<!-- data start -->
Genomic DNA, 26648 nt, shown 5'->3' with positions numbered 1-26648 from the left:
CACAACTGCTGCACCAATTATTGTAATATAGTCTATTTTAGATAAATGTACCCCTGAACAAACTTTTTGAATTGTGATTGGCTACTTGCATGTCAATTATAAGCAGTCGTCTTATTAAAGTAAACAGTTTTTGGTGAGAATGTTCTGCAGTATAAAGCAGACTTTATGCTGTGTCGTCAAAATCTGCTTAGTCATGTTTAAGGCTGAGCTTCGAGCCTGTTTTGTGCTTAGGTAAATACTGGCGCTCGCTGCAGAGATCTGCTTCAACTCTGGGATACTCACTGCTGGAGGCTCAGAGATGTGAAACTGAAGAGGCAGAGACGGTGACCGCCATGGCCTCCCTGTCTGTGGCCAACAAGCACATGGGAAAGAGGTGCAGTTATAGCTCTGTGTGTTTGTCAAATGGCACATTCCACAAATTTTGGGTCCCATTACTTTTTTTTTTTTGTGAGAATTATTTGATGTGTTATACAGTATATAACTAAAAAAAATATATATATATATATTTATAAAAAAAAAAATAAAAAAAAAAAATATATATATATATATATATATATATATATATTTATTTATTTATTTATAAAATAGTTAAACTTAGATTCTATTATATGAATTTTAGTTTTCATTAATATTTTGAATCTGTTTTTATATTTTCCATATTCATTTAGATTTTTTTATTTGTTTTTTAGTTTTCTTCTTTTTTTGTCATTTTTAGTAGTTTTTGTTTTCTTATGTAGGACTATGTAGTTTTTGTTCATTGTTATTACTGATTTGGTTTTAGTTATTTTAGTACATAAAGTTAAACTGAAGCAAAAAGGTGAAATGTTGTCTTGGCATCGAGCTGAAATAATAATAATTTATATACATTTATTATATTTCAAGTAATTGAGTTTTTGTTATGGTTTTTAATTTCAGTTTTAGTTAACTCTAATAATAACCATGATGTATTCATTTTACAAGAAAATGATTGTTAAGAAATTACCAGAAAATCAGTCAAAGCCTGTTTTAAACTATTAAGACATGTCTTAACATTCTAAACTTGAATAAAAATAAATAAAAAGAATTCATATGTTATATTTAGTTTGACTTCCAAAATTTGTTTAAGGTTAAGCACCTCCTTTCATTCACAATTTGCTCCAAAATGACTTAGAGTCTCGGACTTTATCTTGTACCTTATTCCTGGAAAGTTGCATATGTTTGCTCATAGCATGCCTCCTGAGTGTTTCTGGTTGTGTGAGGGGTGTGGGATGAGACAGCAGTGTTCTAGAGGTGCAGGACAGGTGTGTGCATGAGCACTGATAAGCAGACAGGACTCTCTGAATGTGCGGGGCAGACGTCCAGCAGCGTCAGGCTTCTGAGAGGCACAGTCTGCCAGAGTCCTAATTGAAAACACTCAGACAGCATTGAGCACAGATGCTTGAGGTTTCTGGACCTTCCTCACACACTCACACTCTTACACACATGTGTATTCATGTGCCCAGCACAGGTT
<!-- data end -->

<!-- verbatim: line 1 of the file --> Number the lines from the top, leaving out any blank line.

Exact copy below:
Genomic DNA, 26648 nt, shown 5'->3' with positions numbered 1-26648 from the left: